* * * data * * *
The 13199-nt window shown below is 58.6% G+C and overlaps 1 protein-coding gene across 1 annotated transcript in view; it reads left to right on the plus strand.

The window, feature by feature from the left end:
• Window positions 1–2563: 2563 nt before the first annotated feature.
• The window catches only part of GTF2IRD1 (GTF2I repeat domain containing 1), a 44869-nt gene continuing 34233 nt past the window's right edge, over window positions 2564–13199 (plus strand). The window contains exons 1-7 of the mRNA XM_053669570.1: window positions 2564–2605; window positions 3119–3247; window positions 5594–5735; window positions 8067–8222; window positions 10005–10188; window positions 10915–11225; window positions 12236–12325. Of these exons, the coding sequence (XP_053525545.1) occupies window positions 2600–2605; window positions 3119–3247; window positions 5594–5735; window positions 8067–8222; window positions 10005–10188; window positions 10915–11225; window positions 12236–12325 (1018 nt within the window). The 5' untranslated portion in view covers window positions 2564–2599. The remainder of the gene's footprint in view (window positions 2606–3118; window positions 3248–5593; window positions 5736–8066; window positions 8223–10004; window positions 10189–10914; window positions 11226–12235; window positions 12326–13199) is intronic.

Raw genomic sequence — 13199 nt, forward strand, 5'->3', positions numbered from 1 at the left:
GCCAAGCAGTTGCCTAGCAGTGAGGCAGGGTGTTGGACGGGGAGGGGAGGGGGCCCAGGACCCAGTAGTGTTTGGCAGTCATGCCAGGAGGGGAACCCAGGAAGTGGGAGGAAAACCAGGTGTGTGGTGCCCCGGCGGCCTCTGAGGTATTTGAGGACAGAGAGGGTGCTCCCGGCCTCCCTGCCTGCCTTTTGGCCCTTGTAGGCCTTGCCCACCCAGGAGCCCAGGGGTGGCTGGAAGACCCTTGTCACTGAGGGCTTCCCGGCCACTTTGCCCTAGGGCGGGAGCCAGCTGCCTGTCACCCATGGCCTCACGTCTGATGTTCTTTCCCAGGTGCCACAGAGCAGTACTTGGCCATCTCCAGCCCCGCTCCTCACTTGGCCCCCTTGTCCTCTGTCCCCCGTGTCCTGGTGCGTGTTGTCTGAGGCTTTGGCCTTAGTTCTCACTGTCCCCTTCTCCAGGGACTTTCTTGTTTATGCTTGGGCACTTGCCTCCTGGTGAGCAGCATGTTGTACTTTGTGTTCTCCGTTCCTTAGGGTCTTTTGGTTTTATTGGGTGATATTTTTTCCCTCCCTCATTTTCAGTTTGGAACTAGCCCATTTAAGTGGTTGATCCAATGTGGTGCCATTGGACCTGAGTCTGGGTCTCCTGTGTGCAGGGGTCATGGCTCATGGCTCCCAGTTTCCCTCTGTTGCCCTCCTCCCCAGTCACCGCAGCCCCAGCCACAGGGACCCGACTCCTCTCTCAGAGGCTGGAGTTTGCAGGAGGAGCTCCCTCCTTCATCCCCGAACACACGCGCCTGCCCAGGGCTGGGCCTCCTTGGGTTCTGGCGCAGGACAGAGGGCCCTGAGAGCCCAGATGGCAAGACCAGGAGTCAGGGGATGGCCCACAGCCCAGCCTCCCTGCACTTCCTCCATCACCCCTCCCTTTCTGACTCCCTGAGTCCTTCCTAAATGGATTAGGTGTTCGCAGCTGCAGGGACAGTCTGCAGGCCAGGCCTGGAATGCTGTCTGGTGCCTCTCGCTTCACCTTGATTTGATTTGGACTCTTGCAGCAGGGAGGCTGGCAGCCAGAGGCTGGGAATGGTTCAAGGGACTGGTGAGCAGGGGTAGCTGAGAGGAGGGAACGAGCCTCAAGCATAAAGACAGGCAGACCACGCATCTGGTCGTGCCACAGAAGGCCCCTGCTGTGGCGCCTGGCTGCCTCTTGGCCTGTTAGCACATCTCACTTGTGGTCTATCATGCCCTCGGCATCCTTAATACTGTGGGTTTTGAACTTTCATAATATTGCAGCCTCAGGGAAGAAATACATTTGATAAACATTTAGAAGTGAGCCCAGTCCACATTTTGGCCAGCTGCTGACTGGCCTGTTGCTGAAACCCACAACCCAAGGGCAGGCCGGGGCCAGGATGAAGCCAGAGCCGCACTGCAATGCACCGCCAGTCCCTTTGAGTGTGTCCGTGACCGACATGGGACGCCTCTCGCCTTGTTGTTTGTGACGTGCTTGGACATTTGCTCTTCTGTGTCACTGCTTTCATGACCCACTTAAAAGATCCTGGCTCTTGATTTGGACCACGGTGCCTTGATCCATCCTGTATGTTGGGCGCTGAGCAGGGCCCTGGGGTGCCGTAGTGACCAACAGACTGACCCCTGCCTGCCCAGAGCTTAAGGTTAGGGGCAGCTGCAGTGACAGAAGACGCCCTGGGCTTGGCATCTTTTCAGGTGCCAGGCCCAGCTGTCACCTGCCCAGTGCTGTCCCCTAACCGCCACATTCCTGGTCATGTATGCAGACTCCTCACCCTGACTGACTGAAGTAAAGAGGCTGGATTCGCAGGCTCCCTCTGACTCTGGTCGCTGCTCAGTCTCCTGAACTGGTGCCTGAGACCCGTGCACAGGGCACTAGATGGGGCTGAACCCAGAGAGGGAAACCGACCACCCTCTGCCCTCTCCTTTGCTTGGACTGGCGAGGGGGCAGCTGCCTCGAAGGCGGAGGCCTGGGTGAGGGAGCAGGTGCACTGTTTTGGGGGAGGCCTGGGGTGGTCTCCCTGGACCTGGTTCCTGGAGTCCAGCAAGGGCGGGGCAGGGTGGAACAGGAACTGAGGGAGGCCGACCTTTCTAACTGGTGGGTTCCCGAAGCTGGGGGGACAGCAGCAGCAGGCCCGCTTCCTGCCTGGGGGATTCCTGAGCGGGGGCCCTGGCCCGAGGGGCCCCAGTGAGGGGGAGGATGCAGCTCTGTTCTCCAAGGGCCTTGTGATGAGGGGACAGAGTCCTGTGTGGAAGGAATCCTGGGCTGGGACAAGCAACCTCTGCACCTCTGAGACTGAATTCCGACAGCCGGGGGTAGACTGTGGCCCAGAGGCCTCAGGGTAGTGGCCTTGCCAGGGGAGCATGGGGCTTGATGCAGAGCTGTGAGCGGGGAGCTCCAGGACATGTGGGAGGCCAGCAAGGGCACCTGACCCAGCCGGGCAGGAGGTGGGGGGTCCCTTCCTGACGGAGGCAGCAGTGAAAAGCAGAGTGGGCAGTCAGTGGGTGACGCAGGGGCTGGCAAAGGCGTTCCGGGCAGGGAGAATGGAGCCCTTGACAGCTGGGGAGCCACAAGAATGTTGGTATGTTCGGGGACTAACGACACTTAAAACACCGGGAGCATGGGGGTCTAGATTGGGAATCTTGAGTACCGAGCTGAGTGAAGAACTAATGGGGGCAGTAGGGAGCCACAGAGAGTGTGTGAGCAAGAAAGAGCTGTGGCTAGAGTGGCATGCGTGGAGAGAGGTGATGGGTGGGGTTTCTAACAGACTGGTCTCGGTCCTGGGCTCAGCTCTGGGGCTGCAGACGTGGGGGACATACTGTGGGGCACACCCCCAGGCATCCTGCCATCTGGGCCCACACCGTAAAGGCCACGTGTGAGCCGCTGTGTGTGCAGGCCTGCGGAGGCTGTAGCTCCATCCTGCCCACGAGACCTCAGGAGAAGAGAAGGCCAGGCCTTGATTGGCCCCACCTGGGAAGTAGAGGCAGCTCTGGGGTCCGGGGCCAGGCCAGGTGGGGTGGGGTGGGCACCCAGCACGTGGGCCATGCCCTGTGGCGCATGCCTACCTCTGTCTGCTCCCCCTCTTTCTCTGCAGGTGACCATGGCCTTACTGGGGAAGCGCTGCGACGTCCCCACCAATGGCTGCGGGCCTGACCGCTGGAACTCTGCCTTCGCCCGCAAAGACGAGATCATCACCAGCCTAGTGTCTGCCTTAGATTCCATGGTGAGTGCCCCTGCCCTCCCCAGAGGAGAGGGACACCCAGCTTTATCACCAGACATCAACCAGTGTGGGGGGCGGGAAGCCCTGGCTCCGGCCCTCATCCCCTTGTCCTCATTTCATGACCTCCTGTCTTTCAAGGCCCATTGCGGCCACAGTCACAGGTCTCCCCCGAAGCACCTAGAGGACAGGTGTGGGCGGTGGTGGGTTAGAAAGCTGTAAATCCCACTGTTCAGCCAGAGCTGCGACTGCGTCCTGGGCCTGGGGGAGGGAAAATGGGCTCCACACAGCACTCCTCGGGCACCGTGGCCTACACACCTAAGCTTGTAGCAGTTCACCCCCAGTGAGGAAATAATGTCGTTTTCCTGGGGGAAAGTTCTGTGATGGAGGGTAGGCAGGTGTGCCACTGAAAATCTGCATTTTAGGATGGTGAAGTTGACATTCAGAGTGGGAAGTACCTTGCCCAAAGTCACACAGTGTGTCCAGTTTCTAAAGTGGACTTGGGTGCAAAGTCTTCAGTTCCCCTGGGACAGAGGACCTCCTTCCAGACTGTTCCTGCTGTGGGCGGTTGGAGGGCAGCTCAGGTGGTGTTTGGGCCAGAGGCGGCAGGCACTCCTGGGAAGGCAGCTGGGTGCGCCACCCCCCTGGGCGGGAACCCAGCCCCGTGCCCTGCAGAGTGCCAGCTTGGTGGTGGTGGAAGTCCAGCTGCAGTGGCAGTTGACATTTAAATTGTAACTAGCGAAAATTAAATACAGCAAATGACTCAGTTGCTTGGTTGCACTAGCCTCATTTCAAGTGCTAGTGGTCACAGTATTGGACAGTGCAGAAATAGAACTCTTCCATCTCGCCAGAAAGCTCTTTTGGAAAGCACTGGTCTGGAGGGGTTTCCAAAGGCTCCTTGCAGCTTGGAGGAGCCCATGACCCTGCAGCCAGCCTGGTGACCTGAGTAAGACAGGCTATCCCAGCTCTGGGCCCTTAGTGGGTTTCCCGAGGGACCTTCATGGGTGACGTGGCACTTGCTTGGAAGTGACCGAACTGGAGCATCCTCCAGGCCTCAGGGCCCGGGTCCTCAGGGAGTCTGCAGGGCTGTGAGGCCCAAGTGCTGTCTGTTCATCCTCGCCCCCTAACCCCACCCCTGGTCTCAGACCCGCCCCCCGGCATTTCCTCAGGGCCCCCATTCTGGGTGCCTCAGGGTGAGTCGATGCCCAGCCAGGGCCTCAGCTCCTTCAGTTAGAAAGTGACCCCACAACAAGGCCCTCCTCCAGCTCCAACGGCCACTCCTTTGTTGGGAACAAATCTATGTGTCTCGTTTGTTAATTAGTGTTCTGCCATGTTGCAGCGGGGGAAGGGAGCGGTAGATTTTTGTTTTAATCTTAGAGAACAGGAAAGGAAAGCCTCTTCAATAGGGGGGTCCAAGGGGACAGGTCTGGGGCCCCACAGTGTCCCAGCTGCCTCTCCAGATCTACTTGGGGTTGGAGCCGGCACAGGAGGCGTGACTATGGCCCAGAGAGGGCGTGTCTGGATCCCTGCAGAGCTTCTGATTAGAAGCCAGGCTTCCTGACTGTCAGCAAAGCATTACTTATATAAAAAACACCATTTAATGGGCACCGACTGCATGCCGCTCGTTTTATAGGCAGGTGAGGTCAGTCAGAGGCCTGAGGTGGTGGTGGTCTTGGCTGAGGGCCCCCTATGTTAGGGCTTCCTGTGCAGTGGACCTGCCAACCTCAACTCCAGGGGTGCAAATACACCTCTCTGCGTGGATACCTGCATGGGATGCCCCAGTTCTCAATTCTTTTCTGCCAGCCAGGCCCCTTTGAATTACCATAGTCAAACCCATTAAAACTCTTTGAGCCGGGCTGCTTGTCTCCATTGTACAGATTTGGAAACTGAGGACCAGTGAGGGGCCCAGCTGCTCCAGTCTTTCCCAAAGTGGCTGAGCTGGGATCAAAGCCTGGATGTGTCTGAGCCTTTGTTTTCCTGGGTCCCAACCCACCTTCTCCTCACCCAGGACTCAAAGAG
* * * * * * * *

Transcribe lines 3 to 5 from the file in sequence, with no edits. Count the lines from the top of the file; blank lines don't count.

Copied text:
• Window positions 1–2563: 2563 nt before the first annotated feature.
• The window catches only part of GTF2IRD1 (GTF2I repeat domain containing 1), a 44869-nt gene continuing 34233 nt past the window's right edge, over window positions 2564–13199 (plus strand). The window contains exons 1-7 of the mRNA XM_053669570.1: window positions 2564–2605; window positions 3119–3247; window positions 5594–5735; window positions 8067–8222; window positions 10005–10188; window positions 10915–11225; window positions 12236–12325. Of these exons, the coding sequence (XP_053525545.1) occupies window positions 2600–2605; window positions 3119–3247; window positions 5594–5735; window positions 8067–8222; window positions 10005–10188; window positions 10915–11225; window positions 12236–12325 (1018 nt within the window). The 5' untranslated portion in view covers window positions 2564–2599. The remainder of the gene's footprint in view (window positions 2606–3118; window positions 3248–5593; window positions 5736–8066; window positions 8223–10004; window positions 10189–10914; window positions 11226–12235; window positions 12326–13199) is intronic.

Raw genomic sequence — 13199 nt, forward strand, 5'->3', positions numbered from 1 at the left: